Nighttime is usually the time that I get to myself to really do all the things that nurture my soul—whether it’s going on Tumblr and just reblogging things, making my to-do lists, or writing in my journal. I do those things at pretty late hours, and sometimes I lose sleep because of it, so it’s a sacrifice. But I feel like they’re good things. They’re things that make me happy.

No, that’s great. Having a wind-down routine is so important. Have you always been a journaler?

Actually, no, I haven’t. Recently, within the past year, I have. But I never used to do that before. I wasn’t really big on alone time; I’m a very social person, but I think recently I’ve kind of forced myself to become more isolated because it’s necessary. There’s so much noise happening all the time, and this life of being an actor gets so crazy that I quickly realized if I don’t force myself to just lock myself in my room and have my own time, I’ll start to go crazy.

What does a typical evening alone look like for you?

I always play music; I search for music. Sometimes I’ll go on my Spotify Discover Weekly, and I’ll just shuffle it. And every time I hear a song that I really like, I’ll add it to my playlist. That’s on the back of my mind while I do other things, and if I notice a song that sticks out to me, I’ll do that. It’s funny, now that I think about it; my forms of relaxation are honestly quite productive. I really need to learn how to relax efficiently.

Wait, explain.

I just mean I’m like actively journaling or looking for music. Like, I’m doing things. It’s not just sitting back watching TV. Even the music I listen to—I don’t like super-relaxing music; I still like something that I could dance to even if it isn’t upbeat.

What’s on your playlist right now?

Let me pull up my phone so I can actually remember. Oh, well, I was shooting a film, and one of our ADs would play Durand Jones & The Indications, which is like this really soulful band. They just kind of play really classic soul music. And it’s got like a little bit of a groove, but it’s got like a slower beat. And that, to me, again, kind of mirrors that same feeling of wanting something that feels like it’s moving forward.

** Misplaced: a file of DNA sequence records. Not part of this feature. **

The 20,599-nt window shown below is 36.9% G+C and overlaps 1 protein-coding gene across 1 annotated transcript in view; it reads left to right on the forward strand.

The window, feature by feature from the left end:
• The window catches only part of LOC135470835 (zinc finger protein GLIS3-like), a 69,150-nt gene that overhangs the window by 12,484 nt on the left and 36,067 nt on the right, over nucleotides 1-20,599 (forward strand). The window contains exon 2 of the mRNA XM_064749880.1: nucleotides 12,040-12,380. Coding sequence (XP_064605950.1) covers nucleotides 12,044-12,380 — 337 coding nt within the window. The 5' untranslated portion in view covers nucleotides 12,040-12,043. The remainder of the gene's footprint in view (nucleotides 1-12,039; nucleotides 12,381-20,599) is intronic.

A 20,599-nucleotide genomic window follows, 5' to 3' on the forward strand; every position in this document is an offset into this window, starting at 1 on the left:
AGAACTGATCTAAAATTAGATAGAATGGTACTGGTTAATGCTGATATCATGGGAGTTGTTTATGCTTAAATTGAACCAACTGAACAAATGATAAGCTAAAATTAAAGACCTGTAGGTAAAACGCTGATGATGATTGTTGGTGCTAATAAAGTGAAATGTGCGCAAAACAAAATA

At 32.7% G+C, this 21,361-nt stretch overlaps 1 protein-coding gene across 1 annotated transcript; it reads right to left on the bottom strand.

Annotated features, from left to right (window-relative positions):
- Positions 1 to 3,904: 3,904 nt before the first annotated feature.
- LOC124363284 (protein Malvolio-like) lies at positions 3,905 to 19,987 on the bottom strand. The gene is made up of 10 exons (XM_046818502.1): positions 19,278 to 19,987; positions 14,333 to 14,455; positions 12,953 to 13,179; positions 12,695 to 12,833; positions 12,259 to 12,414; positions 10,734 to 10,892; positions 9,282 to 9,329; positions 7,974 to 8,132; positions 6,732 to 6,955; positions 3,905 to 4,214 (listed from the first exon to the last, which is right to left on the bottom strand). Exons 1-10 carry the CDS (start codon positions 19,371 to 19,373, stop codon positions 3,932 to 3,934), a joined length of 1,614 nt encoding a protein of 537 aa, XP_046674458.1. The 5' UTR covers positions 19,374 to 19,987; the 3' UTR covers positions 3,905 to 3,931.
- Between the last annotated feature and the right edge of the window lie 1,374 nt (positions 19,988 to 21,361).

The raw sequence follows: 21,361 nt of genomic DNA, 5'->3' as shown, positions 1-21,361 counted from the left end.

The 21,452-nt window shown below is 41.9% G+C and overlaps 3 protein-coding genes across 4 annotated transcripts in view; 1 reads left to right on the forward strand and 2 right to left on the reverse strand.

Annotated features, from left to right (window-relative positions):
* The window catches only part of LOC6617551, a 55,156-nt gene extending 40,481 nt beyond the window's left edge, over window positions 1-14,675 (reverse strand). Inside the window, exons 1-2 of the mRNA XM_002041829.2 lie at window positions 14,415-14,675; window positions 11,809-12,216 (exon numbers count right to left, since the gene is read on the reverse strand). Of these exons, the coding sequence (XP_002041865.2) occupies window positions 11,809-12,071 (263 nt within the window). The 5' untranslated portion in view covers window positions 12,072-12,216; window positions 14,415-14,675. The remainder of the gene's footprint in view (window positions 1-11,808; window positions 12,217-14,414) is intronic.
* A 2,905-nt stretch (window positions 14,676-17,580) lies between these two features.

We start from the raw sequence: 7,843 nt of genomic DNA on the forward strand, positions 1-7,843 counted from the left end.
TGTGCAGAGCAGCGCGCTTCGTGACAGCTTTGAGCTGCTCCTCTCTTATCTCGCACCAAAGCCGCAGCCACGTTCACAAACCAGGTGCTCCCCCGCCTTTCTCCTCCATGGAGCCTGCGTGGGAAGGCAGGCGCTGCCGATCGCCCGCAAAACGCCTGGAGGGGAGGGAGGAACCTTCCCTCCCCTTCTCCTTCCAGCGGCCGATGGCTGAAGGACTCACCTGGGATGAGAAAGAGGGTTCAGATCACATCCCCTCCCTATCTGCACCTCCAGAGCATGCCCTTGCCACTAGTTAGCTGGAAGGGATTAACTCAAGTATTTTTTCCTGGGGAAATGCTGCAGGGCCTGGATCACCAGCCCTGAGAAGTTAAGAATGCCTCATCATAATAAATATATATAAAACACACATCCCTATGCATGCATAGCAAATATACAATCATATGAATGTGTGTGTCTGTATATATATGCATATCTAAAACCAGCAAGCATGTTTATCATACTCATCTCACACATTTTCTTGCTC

Do you know your Myers-Briggs personality type?

Yes! Wait, did you see my tweet or something?

No, I was just curious!

Oh my gosh, that’s so funny you asked because I just tweeted about this. My sister is obsessed with Myers-Briggs, and she always has been. My whole family—we kind of use it as a way to describe people. We use the lingo constantly.

What are you?

I’m an ENFJ.

So am I.

No way!

Well, a lot of what you were saying about how your relaxation is productive, I relate so hardcore to that, so I was wondering if we were the same.

The ENFJ is the achiever, right? Yeah.

I have tried to start getting into journaling, too. But I’m wondering: How do you make a habit out of it? Do you have any tips for how to make journaling seem fun instead of a task or a job?

Totally. I think I used to treat it like a task, like “I’m gonna write in my journal every morning and every night so I know I’m on top of it,” but I think you can’t think of it that way. It should be the one thing in your life that does feel natural and that you only do when you really want to. So I only journal when I feel like I need to get something out of my head. And if I need to sort something out with myself or I don’t want to talk to anybody else about something, and I really just need to deal with a problem on my own.

I’m still so shook over how much I relate to the instinct that even when you’re relaxing, you’re still making to-do lists without even realizing it.

Well, that to me is relaxing!

Same, same. ENFJ, girl. Forever.

I know—I love that. ENFJ forever. ♦